Abraham Lincoln High School (Brooklyn)

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Abraham Lincoln High School
Motto Catch the Lincoln Spirit
Established 1929
Type Public high school
Principal Ari A. Hoogenboom
Students approx. 2830
Grades 9–12
Location 2800 Ocean Parkway,
Brooklyn, New York, 11235, United States
District 21
Colors Navy blue, black, and grey
Yearbook Lincoln Landmark
Newspaper The Lincoln Log
Team Name Railsplitters
Website Abraham Lincoln High School

Abraham Lincoln High School is a public high school located at 2800 Ocean Parkway, in the Brighton Beach section of Brooklyn, New York City. The principal is Ari Hoogenboom. Built in 1929, Lincoln has graduated three Nobel Prize laureates,[1] along with many other doctors, scientists, engineers, politicians, and other notable alumni.

Abraham Lincoln High School, Bayside High School, Samuel J. Tilden High School, John Adams High School, and Grover Cleveland High School were all built during the Great Depression from one set of blueprints, in order to save money.

The school has courses in Spanish, Russian, and Italian as of 2010.[2]


In 1983, then-Principal Dr. Jack Pollock reported that 8 of 10 Lincoln graduates went on to attend college and/or university.[3]

By 2010, however, C. J. Hughes of The New York Times reported that Lincoln High School had "struggled" with student academic achievement.[2] In 2009, the school had a 58% graduation rating. That year, the SAT averages for the school were 411 in reading, 432 in mathematics, and 401 in writing, while the New York state averages during that year were 480 in reading, 500 in mathematics, and 470 in writing.[2]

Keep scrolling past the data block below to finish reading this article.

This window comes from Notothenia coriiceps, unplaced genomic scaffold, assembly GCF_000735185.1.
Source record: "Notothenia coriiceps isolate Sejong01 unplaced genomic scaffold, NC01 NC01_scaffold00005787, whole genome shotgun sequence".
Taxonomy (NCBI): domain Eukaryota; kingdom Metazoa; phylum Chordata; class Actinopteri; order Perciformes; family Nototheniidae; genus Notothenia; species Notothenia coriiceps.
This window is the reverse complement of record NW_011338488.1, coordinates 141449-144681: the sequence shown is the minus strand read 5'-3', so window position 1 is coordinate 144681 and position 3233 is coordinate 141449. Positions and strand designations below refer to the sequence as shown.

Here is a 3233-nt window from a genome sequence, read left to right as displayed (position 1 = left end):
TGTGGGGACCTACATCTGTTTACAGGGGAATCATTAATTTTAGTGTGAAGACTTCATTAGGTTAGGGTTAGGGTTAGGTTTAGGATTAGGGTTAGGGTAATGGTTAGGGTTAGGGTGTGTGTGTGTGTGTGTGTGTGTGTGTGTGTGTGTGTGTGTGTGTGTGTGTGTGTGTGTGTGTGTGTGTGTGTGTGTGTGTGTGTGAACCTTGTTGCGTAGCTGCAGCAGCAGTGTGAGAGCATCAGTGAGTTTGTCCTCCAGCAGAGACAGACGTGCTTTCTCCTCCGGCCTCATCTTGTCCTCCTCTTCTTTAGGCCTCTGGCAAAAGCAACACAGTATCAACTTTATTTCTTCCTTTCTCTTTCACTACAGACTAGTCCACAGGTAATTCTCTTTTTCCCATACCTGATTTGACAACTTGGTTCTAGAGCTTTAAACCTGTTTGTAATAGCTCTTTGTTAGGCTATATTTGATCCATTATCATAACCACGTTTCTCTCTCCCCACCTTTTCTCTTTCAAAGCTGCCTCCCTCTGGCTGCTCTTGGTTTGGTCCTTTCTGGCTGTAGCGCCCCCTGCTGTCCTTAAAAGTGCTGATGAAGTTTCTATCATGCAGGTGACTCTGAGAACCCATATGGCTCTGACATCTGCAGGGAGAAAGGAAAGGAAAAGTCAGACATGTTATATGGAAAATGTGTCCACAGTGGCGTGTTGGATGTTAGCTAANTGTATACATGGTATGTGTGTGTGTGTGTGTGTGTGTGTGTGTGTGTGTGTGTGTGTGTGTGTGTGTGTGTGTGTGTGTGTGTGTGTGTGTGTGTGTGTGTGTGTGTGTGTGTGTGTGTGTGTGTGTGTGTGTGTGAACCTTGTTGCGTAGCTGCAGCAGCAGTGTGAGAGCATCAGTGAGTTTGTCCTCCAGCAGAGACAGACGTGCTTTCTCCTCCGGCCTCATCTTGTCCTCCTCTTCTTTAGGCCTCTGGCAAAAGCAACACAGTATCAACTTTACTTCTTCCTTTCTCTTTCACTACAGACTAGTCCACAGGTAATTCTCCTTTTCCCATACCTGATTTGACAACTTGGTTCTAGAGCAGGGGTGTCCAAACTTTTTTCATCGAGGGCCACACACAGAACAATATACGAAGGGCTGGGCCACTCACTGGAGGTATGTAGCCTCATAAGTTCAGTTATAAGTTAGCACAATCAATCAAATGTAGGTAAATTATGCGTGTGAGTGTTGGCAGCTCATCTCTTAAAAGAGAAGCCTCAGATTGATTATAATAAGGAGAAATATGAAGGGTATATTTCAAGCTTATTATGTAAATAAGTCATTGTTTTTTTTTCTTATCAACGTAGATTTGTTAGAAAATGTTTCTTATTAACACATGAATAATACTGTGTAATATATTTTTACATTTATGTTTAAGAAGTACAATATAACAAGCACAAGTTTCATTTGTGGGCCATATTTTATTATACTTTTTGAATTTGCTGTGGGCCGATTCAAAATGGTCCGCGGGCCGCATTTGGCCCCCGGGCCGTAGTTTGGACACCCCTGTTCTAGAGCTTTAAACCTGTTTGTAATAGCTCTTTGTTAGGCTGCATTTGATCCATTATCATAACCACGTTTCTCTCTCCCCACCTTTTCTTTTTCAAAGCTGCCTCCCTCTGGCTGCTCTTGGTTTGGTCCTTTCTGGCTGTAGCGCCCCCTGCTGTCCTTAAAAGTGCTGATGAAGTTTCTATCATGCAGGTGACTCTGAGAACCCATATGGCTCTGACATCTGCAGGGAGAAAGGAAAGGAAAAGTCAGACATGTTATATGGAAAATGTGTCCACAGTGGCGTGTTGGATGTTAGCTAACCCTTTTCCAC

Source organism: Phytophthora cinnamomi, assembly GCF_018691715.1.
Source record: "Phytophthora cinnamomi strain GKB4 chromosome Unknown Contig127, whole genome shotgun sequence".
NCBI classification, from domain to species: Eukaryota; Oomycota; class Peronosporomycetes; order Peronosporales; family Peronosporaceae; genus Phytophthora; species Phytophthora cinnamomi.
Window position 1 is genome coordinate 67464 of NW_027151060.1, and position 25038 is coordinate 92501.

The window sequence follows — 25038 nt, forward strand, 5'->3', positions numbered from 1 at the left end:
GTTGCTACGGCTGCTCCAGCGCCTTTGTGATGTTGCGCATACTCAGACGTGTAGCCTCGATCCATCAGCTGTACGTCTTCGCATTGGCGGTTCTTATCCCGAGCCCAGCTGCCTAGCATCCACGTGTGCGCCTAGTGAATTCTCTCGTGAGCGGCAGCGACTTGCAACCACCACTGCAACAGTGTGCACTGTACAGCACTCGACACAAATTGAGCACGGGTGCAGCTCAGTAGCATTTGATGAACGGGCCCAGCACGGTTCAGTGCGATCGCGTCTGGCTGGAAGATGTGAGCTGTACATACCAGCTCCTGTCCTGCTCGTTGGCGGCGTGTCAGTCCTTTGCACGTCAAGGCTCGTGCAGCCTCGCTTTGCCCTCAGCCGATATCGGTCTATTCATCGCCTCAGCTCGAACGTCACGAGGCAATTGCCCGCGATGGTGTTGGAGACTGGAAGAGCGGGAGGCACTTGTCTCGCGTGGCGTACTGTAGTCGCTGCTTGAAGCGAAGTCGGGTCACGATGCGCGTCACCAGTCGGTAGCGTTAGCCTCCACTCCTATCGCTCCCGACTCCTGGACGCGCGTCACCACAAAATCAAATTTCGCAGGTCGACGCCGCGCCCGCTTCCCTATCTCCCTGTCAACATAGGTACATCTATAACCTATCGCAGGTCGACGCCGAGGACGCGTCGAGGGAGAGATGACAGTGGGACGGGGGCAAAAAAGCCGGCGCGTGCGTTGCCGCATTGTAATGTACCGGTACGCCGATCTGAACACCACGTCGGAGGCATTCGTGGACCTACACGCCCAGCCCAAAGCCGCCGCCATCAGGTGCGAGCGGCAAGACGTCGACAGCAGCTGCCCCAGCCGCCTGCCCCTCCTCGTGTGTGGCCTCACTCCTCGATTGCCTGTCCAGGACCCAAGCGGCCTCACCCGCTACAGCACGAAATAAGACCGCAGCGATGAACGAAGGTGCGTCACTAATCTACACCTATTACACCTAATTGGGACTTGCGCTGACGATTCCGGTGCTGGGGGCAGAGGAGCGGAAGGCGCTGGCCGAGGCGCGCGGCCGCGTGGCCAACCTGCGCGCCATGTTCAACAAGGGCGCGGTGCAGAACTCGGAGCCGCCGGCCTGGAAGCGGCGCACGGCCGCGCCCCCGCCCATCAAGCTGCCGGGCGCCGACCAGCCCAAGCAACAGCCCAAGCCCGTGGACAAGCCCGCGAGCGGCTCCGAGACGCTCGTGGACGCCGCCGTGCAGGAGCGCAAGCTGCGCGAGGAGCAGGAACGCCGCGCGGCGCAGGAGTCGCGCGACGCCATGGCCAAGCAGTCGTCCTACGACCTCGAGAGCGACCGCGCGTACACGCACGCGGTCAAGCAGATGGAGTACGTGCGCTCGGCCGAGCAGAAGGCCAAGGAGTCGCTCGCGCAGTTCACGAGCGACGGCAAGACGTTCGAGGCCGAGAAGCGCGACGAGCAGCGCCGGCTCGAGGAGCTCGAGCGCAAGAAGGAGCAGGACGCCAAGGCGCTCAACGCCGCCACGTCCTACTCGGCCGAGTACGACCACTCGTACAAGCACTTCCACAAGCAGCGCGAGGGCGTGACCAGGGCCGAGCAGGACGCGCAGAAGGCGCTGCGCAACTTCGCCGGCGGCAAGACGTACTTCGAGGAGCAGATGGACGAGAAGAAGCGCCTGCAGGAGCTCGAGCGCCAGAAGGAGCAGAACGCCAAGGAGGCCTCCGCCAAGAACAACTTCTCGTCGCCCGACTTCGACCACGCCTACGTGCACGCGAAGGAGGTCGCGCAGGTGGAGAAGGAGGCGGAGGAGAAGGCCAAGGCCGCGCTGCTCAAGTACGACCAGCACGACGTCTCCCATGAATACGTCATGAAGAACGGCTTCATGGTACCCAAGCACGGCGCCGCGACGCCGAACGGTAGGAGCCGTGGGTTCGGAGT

Student demographics[edit]

In 2007, there were 2,688 students enrolled in Abraham Lincoln High School. The school's racial composition is very diverse. African American students made up 38.3% of the school's student population, a plurality of the student body. White students made up over one-quarter (26.3%), Hispanic and Latino (of any race) students made up over one-fifth (21.1%), Asian American students made up 14.0%, and Native Americans made up the remaining 0.3%.[4]

Notable alumni[edit]

Fictional alumni[edit]


  1. ^ a b c d Hargittai, István. "The road to Stockholm: Nobel Prizes, science, and scientists", p. 121. Oxford University Press, 2002; ISBN 0-19-850912-X; accessed June 10, 2013. "Arthur Kornberg (M59), Jerome Karle (C85), and Paul Berg (C80) all went to the Abraham Lincoln High School in Brooklyn."
  2. ^ a b c Hughes, C. J. p.2 "Waterfront Living That Doesn’t Break the Bank." The New York Times. April 30, 2010. Retrieved October 15, 2012.
  3. ^ Dolan, Dolores. "IF YOU'RE THINKING OF LIVING IN: BRIGHTON BEACH." The New York Times. June 19, 1983. Retrieved on October 15, 2012.
  4. ^ "Abraham Lincoln High School profile". Schoolmatters.com. October 1, 2009. Retrieved February 13, 2011.